“We see the opportunity here that we think our express goal is to make everyone a biohacker in the same sense that Nike says everyone is an athlete,” Woo told TechCrunch. “This is the next natural trend and everyone is going to be a biohacker.”

VC Justin Caldbeck raised funding in email to accuser ahead of scandal breaking


TechCrunch has reviewed an email allegedly sent by VC Justin Caldbeck, of Binary Capital, to one of the female founders who have accused him of inappropriate behavior — which suggests he tried to use his influence as an investor to encourage the woman to drop the allegations against him.

The email, dated June 8 of this year, was published earlier by Pando, and was sent to Evertoon founder Niniane Wang, who shared it with us.

It has the subject line: “Catching up”. According to the email metadata it was sent from a Gmail address apparently belonging to Caldbeck, rather than from his Binary Capital email account.

Caldbeck is currently on an indefinite leave from the firm after The Information published details of what amounts to predatory behavior, publishing the stories of six women who had been in contact with Caldbeck in a professional capacity.

Among the allegations are that he sent inappropriate text messages to female founders and that he groped a woman under a bar table during a business meeting.

At least some of these women were having meetings with Caldbeck in the hopes of being able to gain funding for their businesses.

The email to Wang looks to have been sent prior to the publication of The Information’s story, on June 22, but also long after Binary Capital had been contacted by the publication for comment about the allegations against Caldbeck.

A source close to the matter told us Binary Capital was first contacted by The Information regarding the allegations a full two months ago.

Pando reports Wang saying she received the email from Caldbeck three days after she had agreed to go on the record with The Information about his behavior. He had apparently only contacted her once in the previous two years prior to this email.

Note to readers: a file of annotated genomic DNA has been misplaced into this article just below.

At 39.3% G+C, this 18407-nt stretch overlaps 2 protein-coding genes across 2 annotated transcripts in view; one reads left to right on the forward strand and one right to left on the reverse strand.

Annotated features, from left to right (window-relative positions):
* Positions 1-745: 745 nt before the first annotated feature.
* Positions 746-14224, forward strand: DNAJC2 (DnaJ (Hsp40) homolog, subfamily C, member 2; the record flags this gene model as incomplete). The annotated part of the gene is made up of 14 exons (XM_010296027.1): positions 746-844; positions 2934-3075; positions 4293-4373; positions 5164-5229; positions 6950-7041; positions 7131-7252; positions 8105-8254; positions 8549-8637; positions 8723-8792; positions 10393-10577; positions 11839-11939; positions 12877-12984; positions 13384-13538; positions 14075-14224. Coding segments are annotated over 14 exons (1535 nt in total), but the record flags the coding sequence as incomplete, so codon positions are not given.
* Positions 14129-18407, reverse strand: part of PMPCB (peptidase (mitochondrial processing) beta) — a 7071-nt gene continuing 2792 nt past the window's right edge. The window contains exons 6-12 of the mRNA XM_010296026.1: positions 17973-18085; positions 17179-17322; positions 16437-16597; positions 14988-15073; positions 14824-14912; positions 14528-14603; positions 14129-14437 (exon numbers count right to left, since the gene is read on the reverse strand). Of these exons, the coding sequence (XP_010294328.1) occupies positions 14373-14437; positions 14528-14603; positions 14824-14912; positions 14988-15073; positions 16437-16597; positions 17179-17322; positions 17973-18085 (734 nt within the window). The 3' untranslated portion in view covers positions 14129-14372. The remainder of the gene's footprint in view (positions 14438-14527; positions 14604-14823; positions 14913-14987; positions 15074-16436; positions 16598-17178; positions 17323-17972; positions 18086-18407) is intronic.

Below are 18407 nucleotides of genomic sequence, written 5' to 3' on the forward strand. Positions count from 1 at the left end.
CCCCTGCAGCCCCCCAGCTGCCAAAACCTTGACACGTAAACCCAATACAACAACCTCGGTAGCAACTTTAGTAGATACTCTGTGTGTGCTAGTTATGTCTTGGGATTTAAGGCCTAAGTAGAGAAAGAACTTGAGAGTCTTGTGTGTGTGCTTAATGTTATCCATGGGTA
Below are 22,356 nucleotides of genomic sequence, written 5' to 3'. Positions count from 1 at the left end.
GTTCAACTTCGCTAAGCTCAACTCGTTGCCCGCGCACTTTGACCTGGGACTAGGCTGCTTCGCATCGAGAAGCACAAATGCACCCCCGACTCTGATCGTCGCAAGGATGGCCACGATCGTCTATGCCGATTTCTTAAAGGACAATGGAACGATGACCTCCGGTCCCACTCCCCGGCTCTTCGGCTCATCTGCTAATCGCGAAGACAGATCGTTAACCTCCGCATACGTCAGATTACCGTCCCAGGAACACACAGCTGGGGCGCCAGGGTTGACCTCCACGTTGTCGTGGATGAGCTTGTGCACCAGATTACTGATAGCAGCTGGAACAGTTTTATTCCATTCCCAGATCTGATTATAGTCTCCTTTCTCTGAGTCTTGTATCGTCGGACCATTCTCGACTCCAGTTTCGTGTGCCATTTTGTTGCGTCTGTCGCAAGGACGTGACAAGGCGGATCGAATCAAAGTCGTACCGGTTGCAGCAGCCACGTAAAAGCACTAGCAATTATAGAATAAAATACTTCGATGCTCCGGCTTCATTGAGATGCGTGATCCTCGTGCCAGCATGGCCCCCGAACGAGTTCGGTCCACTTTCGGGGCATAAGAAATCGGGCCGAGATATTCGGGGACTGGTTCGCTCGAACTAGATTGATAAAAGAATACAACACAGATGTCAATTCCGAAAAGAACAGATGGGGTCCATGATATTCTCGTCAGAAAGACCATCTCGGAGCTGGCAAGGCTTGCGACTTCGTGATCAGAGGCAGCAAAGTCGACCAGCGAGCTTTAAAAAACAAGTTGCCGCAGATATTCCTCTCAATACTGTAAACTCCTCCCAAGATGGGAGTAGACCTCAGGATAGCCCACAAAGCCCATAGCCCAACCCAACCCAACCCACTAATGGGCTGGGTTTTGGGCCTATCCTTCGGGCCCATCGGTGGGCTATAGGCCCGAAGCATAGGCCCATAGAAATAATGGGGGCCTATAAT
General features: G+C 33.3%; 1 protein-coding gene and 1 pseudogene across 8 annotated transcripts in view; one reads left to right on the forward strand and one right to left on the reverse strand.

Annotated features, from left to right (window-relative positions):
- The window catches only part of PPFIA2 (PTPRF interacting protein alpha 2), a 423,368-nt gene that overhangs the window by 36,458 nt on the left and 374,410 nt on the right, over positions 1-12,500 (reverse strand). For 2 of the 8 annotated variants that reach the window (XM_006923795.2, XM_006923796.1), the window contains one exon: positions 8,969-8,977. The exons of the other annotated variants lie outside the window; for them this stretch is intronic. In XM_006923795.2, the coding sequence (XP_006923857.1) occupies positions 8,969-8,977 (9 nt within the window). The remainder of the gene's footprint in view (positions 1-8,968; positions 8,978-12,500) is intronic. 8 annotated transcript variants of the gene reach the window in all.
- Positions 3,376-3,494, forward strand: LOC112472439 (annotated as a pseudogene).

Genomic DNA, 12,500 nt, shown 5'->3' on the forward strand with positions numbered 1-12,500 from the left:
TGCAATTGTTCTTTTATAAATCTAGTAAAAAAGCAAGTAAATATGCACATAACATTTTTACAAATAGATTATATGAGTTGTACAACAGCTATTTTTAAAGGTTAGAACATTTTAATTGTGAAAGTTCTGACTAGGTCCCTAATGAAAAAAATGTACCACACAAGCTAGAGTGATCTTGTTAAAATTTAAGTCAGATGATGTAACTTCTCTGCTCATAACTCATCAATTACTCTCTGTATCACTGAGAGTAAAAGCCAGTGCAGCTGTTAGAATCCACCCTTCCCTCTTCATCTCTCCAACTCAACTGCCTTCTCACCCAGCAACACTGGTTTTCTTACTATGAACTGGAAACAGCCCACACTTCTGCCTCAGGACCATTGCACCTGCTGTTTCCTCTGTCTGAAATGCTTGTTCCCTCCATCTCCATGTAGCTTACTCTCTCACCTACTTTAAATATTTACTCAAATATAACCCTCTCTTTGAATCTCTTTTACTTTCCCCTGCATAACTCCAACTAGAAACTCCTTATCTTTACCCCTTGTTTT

In the email, which was sent at 7:13AM on the morning of June 8, Caldbeck starts by telling Wang it’s “been a long time” since they have been in contact, before segueing into a suggestion they meet to discuss funding for her startup.

“I’m not sure you [sic] Evertoon is thinking of raising more capital but would love to catch up and hear more about what you’re building if you’re open to it,” he writes in an email that includes a footer that it was “sent from my iPhone”.

“Hope you’re doing well,” he concludes, signing off with his first name.

Wang has given her permission for the email to be cited.

At the time of writing a Binary Capital representative had not responded to multiple requests for comment. Update: The firm told us it has no comment.

Caldbeck’s initial response to the The Information’s story was an aggressive denial. However the messaging coming out of Binary Capital rapidly changed tone as outrage about the story spread — and in a statement on Friday the firm said Caldbeck would be taking an indefinite leave of absence.

It’s also since reportedly delayed the closing of a new fund amid the controversy.

LPs involved with this pending close should certainly be asking a lot of questions. According to Pando, Wang is intending to ask the LPs to withdraw their backing for the fund.

TechCrunch has reached out to several LPs associated with the fund for comment but at the time of writing we are yet to hear back.

This story was updated after we were able to review the email metadata 

Featured Image: YouTube